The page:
The future of private-hire (ride-hailing) car services in Guadalajara such as Uber is up in the air as the state government and legislature weighs new regulatory measures governing the U.S.-based company and its clones.
Attorney General Eduardo Almaguer advised Tapatios not to use the service following the recent murder of Mara Castilla, a 19-year-old who was found strangled to death after she had taken a ride with Cabify in Puebla earlier this month. The driver was subsequently charged with her murder.
Meanwhile, Governor Aristoteles Sandoval has admitted that Uber is operating “without transparency” and that the company has become a “blind spot” for his administration that he intends to rectify.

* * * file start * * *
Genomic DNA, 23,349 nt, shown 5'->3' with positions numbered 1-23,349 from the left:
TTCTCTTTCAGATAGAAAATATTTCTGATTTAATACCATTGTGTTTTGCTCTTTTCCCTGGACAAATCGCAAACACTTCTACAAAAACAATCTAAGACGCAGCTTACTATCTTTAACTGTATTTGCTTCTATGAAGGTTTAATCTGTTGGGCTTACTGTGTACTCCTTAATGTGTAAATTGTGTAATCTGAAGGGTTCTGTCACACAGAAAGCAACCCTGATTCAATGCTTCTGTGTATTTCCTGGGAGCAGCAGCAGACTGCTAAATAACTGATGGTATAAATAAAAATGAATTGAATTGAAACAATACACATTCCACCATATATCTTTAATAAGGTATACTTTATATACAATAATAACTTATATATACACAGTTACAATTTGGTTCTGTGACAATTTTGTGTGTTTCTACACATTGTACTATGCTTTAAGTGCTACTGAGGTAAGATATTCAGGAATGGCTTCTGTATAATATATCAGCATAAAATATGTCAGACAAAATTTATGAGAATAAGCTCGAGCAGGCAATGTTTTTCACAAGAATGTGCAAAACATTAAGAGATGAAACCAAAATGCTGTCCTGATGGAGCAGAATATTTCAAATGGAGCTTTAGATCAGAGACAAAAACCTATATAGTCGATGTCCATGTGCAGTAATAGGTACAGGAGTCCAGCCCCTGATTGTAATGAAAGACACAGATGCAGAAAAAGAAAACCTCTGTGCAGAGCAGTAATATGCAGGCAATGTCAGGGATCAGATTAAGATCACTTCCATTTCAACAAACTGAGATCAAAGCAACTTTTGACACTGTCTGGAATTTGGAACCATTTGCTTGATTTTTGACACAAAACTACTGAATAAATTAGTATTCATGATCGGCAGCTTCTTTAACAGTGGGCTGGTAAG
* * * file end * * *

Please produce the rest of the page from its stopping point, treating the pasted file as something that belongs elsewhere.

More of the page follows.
The state government is demanding that Uber drivers register with authorities in exactly the same way that drivers of yellow cabs are obliged to do each year. According to Jalisco Government Secretary Roberto López Lara, Uber is the only one of the five Empresas de Redes de Transporte (ERT) app-based services operating in the city that has refused to adhere to state regulations requiring the registration of its drivers and the submission of extensive details about the size of fleets, insurance policies and other company matters.